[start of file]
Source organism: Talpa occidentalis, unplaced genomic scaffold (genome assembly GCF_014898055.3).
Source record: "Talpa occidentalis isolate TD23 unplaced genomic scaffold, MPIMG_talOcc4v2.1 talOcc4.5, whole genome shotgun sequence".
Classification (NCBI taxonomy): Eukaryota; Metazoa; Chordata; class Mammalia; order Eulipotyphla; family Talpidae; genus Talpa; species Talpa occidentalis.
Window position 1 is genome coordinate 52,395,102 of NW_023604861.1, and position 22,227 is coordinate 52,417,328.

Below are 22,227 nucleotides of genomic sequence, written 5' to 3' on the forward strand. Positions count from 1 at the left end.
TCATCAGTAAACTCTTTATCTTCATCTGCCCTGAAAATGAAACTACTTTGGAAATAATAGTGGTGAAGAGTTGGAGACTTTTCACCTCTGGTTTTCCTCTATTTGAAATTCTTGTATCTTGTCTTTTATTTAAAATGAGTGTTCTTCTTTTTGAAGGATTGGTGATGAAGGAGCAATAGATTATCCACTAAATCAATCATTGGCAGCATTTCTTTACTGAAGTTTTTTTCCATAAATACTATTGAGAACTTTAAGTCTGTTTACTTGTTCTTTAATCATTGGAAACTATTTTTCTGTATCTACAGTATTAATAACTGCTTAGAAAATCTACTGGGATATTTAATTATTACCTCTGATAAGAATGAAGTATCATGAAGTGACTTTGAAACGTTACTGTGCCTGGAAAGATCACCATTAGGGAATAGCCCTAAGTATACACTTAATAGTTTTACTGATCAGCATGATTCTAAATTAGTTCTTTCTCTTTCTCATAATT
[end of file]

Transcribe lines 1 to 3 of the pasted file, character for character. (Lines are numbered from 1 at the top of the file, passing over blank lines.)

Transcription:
Source organism: Talpa occidentalis, unplaced genomic scaffold (genome assembly GCF_014898055.3).
Source record: "Talpa occidentalis isolate TD23 unplaced genomic scaffold, MPIMG_talOcc4v2.1 talOcc4.5, whole genome shotgun sequence".
Classification (NCBI taxonomy): Eukaryota; Metazoa; Chordata; class Mammalia; order Eulipotyphla; family Talpidae; genus Talpa; species Talpa occidentalis.